After more than a month of inactivity, Street 308, also known as Bassac Lane, is slowly getting back to normal, with an increasing number of businesses opening their doors to customers.
Early last month, the area, which is a favourite hangout for expats, “descended into gloom” after authorities ordered the temporary closure of many restaurants, bars and other business establishments. At that time, policemen, some them carrying AK-47 assault rifles, came to shoo away the people who normally congregate in the area at night after work to dine or drink until the wee hours.
The move was ostensibly meant to prevent the spread of the Coronavirus pandemic.
The area, which normally attracts hundreds of foreigners and locals every night, turned into what some termed as a “Ghost Town” – deserted streets, shut businesses and very few people in sight.
But things are slowly changing after a month, with the Coronavirus problem in Cambodia apparently under control.
A check of Bassac Lane yesterday evening showed that many businesses are already open. Customers are also trickling back, though at numbers far smaller than before.
The owner of Nike’s Pizza House, a popular restaurant that offers Cambodian, Western and Asian cuisine, said few customers have been coming to their place.
“We only have food here. We are still not allowed to sell beer or alcohol,” he said, noting that the police come from time to time to check on the establishments.
But the restaurant owner was optimistic that things will change for the better soon. “I heard that the Government will re-open this place next month,” he said.
A staff at the newly-opened H-Club by the name of Rizza said customers are coming back to their establishment. The restaurant part of H-Club is already serving food, while the night club remains shut.
“Tonight, there are very few of them. There were more them in the past few days,” she stressed.
Namaste India, Piccola Italia Da Luigi, Electric Kitchen (formerly Jungle Cat), Tonle Poke Sushi and other food establishments in the vicinity have also started to attract more people.
Piccola Italia Da Luigi, for one, attracted a group of Chinese customers on Monday evening. In the past few weeks, the normally-full Italian restaurant has struggled to bring in one or two customers at a time.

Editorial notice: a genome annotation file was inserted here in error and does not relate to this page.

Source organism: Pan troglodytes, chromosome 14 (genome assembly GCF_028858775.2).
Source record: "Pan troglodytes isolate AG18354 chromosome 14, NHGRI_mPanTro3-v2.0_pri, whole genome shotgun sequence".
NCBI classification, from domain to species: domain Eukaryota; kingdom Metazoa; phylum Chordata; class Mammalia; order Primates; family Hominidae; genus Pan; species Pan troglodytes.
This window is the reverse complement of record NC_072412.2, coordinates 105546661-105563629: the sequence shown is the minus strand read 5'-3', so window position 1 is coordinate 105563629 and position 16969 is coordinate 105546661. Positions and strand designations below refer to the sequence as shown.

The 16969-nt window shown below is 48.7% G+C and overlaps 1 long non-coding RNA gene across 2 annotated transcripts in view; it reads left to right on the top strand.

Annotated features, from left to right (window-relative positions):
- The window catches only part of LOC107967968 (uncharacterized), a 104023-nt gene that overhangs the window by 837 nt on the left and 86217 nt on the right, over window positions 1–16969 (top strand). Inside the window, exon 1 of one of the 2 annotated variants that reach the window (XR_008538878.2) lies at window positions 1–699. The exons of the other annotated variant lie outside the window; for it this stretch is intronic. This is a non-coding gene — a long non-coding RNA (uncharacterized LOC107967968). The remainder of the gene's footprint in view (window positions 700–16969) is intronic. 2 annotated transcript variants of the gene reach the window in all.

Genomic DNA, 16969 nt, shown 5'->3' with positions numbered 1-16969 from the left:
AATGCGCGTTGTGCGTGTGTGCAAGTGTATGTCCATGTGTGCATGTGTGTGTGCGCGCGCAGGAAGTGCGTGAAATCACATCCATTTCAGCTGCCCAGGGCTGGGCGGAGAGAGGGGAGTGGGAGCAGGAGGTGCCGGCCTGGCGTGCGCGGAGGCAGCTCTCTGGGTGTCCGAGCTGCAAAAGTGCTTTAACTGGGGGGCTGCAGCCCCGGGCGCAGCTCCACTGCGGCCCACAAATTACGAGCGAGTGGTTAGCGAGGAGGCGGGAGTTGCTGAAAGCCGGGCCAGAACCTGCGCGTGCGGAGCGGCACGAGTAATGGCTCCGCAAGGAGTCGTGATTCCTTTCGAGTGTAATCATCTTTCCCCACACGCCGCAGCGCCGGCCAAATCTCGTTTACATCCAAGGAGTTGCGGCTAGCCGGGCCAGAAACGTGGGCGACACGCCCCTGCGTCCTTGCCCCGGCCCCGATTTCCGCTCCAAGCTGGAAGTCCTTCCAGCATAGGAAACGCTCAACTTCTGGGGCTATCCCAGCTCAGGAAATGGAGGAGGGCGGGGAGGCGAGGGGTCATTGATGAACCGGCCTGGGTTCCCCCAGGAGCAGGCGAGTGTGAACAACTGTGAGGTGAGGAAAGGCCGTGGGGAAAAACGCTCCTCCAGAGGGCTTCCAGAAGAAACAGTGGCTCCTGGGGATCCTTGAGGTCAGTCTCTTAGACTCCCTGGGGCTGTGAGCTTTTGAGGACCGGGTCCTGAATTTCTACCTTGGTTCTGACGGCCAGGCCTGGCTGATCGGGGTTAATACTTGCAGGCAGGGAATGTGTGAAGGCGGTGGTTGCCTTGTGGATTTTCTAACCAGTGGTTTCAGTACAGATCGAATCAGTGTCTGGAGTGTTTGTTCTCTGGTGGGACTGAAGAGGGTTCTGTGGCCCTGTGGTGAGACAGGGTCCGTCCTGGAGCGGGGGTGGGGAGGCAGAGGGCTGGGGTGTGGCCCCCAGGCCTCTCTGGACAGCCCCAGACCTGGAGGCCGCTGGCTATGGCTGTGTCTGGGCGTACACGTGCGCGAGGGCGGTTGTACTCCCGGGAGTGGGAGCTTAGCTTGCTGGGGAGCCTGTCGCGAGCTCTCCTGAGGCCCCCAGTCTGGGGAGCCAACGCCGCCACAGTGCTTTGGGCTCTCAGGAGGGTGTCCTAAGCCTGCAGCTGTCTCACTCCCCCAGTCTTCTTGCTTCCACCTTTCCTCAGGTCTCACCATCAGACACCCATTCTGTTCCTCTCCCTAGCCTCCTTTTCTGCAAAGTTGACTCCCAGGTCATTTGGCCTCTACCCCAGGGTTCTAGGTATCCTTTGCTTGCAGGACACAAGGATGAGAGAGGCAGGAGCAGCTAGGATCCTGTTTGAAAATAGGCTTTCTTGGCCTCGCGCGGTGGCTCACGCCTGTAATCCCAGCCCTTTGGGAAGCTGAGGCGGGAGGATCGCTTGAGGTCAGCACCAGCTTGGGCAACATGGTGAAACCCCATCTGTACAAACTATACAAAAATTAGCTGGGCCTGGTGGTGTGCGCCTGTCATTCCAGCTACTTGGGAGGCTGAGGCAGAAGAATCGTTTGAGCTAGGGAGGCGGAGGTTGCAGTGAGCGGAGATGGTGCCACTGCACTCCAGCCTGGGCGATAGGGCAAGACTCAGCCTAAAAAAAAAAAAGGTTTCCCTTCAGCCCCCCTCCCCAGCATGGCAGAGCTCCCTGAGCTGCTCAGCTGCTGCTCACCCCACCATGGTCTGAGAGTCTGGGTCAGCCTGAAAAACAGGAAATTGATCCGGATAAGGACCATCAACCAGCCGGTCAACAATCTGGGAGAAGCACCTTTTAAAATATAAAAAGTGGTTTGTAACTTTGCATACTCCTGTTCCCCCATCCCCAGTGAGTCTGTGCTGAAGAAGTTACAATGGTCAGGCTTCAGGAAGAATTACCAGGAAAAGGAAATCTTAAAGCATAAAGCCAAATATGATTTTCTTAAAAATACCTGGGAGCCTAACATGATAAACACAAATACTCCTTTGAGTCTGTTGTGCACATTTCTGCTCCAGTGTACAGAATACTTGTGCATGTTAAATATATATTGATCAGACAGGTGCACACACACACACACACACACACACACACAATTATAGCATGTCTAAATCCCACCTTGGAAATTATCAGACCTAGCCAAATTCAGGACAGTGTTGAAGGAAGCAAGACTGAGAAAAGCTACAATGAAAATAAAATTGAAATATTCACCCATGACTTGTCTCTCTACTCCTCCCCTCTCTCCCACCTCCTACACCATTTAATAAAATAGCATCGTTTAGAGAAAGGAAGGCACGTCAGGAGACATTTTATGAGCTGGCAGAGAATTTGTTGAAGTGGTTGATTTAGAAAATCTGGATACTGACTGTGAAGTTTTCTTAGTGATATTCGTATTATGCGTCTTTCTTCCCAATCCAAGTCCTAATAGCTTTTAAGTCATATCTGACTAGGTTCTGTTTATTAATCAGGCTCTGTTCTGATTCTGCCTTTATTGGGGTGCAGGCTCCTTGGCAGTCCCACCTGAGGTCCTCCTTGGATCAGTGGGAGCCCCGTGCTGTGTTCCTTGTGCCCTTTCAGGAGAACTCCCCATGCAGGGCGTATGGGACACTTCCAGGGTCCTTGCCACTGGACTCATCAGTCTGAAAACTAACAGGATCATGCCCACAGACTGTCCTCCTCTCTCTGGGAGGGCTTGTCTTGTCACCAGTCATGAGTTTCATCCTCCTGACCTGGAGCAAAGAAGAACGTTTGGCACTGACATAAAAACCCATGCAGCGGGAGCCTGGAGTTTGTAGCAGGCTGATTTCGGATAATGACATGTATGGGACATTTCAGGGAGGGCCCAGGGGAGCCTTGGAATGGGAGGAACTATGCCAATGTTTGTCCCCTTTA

Likewise, the Phnom Penh Yacht Club, Red Bar and Brass Monkey were open for business, with nearly 20 customers between them, mostly Western expats.
In addition to the businesses and customers, vehicular traffic is also coming to the area and the roads leading to it. And unlike before, the heavy police presence in the area, appeared to have diminished considerably.
But there are still more than a few popular hangouts that remained shut until now. These include Party Patio, Le Boutier and Littlewine Bistro. “The Bus”, a double-decker converted into a cocktail lounge, is still nowhere to be found. M&D Bar, where people often congregate on weekends to watch live bands perform, is similarly closed for now.
Also nowhere to be found for now in Bassac Lane are the throng of tuktuk drivers that regularly and noisily wait for passengers there.
But with the health crisis winding down in Phnom Penh and other parts of Cambodia, we can expect that in a month or two all businesses will return and Bassac lane will be back to its former self.
Currently, Cambodia has 124 cases of Coronavirus infection, with only two cases added to the tally in nearly a month.
This article was first published in Khmer Times. All contents and images are copyright to their respective owners and sources.